Sherman Daily Democrat (Sherman, Tex.), Vol. THIRTY-EITHTH YEAR, Ed. 1 Friday, June 13, 1919 Page: 1 of 8
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SHERMAN, TEXAS, JUNE 13, 1919—FRIDAY EVENING.
Subscription Price, 60 Cents Per Month.
The Latest International News
into the functions of tlio permanent
repartitions commissions the principle
Peace Treaty to Be Rewritten.
Associated Press Dispatch)
l*arls, June lS-Tbe peace treaty witii'°f of ™" materials, etc., fur-
,, in » at i ^ t.4 i iiisIhmI Germany, onahling the com-
t.erinany will tie entirely re-written IIlilsion t() mitro| r.ccnmuy', economic
and reprinted for the Incorporation development during tlie period It op-
textually of the txplanatlohs and clnr- erates.
ifications contained in the allied re- -
ply to the German counter proposals. Cotton Boat at Hamburg.
Whi.e unchanged in principle, vir- j i,*nciaic‘i Press Dispatch)
tually a new document will lie pro- Horlin, June 12—The Ktenmship
sented to the Germans. I Gulf of Mexico has arrived at Ham-
it is understood that the new treaty \tvtrg from N,.w Orleans, tlie first cot-
will he made public on tlie day of i's (op boat to reach a (ierman iiort since
delivery or the day after. the outbreak of the war.
Tlie Council of Four. it develops,
settle certain Urgent questions, not
ably those concerning military pre-
cautions contemplated on the Carin-
thian frontier. General Diaz, com-
mander In chief of tlie Italian armies,
accompanhd tlie premier and will be
' in personal control of tlie frontier.
Austria Has Profiteers.
Assoc iated Press Dispa ti h)
decided tliat simply to attach the re-
ply to the original!I document was im-
practicable, ns imisirtant clauses would
lie left obscure and Imperfect. I ' lennn. Tuesday. June 10—Tlie
Hence the decision to rewrite tlie Vienna newspa|iers are denouncing al-
It was commented In Pence Confer
ence circles' todav that tills action
rentiers obsolete tlie text published in
the Vnlted States.
British Delay the Game.
Associated Press Disnatch]
Paris. June 1.1—-The British have
made an eleventh hour attempt to re-
open the question of reparations. They
legcil speculation In American food-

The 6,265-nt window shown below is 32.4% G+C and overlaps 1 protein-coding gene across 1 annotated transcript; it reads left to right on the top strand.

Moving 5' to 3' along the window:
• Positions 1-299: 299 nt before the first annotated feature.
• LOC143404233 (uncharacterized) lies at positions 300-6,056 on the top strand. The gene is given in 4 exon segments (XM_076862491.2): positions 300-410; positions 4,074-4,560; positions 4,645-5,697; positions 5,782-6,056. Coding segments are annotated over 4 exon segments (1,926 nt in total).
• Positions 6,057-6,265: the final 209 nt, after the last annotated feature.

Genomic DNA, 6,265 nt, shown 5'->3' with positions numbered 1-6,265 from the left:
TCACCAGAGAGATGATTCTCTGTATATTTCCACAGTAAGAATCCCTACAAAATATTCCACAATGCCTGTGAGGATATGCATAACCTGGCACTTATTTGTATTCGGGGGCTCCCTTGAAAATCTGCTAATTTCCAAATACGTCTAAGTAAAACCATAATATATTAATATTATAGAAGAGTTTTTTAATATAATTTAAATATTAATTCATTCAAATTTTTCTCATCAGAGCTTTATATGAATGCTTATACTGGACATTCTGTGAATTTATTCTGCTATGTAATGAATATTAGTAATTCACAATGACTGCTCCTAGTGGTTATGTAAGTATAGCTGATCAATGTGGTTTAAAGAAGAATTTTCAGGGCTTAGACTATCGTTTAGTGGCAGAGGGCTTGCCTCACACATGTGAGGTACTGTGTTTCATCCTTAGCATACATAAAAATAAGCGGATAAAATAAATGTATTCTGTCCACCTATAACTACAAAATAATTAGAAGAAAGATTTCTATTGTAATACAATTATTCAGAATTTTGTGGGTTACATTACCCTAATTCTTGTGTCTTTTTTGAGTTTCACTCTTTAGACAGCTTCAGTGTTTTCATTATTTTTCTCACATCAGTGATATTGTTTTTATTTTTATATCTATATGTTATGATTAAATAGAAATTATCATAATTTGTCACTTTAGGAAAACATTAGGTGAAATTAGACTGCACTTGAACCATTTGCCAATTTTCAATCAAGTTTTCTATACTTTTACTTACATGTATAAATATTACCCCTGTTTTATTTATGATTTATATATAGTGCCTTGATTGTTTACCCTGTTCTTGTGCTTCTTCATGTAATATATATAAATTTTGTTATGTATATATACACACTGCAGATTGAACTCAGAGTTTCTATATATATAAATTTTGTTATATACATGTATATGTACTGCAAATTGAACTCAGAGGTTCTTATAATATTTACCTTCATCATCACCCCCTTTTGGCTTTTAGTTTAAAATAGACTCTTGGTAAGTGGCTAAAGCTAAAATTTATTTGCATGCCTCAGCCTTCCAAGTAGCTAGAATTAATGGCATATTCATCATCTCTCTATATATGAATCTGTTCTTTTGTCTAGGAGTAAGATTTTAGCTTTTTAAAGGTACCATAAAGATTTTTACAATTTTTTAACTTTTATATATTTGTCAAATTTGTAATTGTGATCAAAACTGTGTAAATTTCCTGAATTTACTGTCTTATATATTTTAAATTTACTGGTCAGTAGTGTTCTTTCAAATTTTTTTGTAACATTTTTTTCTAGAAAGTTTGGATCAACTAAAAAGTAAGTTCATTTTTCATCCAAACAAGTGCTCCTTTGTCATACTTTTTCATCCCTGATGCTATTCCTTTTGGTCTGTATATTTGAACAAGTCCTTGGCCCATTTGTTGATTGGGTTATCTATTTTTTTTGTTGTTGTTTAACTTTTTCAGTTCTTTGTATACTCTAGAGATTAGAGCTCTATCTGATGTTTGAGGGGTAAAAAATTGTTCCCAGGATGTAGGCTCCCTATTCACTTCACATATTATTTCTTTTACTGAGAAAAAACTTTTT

stuffs imported here for the poor, hut
which are said to be bought up by
siieculntors and sold at high prices.
Orlando Goes to Italy.
Associated Prtts Dispatch!
Paris. .Time 11 Premier Orlando of
Italy left fie Rome last night. In-
tending to confer with tlie parliamen-
tary leaders ill secret relative to the
have submitted proposals introducing work of the Pence Conference and to
Zurich, Wednesday. June 11—The
Bavarian government lias offered a
rewards of 10,00(1 marks for the cap-
ture of the communist leader Men,
the only member of the Munich soviet
who has csca)MHl arrets. A despatch
from Munich says it is presumed (lint
Ijevlen escaped into Tyrol or the
I*roposed Citizens Strike.
Associated Press Dispatch]
Berlin. Thursday, June 122—A se-
cret session of the citizens’ council of
Greater Berlin held on Wednesday
declared in favor of a citizens’ strike,
according to tin* independent socialist
newspaper, Die Freiheit.
The attendance included a number
of leading manufacturers, merchants
and professional men, and Col. Rein-
hardt, tlie Prussian minister of war.
SHERMAN BOY FORMER SHERMAN TO WELCOME
TO PUT ON SHOW MAN LOCATES AT SHERMAN BOYS
IN HOME TOWN MERIDIAN. MISS.
Sherman will he visited nil next .T. I.. Mitchell of Meridian. Miss.,
week by "Blair's Comedians,” who will arrived in Sherman yesterday after-
show under tent on the vacant lot in noon. Itclng called hen* on nccount of
the rear of the M. A P. bank building, .the death of his brother-in-law. Dr.
Tills announcement will he' received
l»v Sherman people wttTf more than or-
dinary interest, alma* the “Comedians”
are not only nn unusually entertain-
ing lot. but the chief “Comedian" of
them all is a Sherman reared boy, tlie
son of Dr. W. F. Blair of'this city. In
fact that is the principal-reason why
the show lx an liiiustiully high class
one. full of entertainment
classes aud ages,
- Jests* C. Blair, die Sherman boy re-
ferred to. had Ids first training as a
public entertainer while travelling
with his father, who In addition to
selling in .Heines, put on a allow to
draw the crowds. The allow put o».
by Dr. Itialr was always a clean-cut
aiu* entertaining attraction. bqcanse
JcsSA was a “natural itorn" comedian,
as people any. It was Just in him to
amuse people and it is therefore no
F. Jones. Mr. Mitchell was engaged
in tlie seed business in Sherman fur
several years, being connected with
the Pittman A Harrlsoh Company. R
eentiy he has ensured In business for
himself and the following is taken
from the columns of a Meridian
“Plans to make Meridian n seed
for all’ distribution section was divulged yes.
*'*••,!tv in t'-'* announcement that the
Kiinhronch Seed Company was taking
ou^ incorporation papers, doubling Ps
fsnlfit| steel- »»<■! taking itito tile d'-
reeforate J D. MUcholl, ,Tr.. former’v
of Jacksonville, Fla.
“Applteatlon for incorporation n*-
ners was made in Jackson on June t,
hut full detail* have Pet yet been
worked out. Tlie company will be
l*mvii’n *»$• S*nd<1 T'o™”
pony and will remain at the same
surprise to his many Sherman friends address of Hie nresent nn Incorporate i
that he has struck out for himself eomnan*' Vo. <00 22nd Avenue.
and mnde good in the show business.
Tills is the first rime that "Blair’s
Comedians" have visited Jesse’s for-
mer home town and for that reason
many Nhernmn people will welcome the
opportunity* of seeing ids show. Mr.
Blair’s wife plays Hie "lead" parts,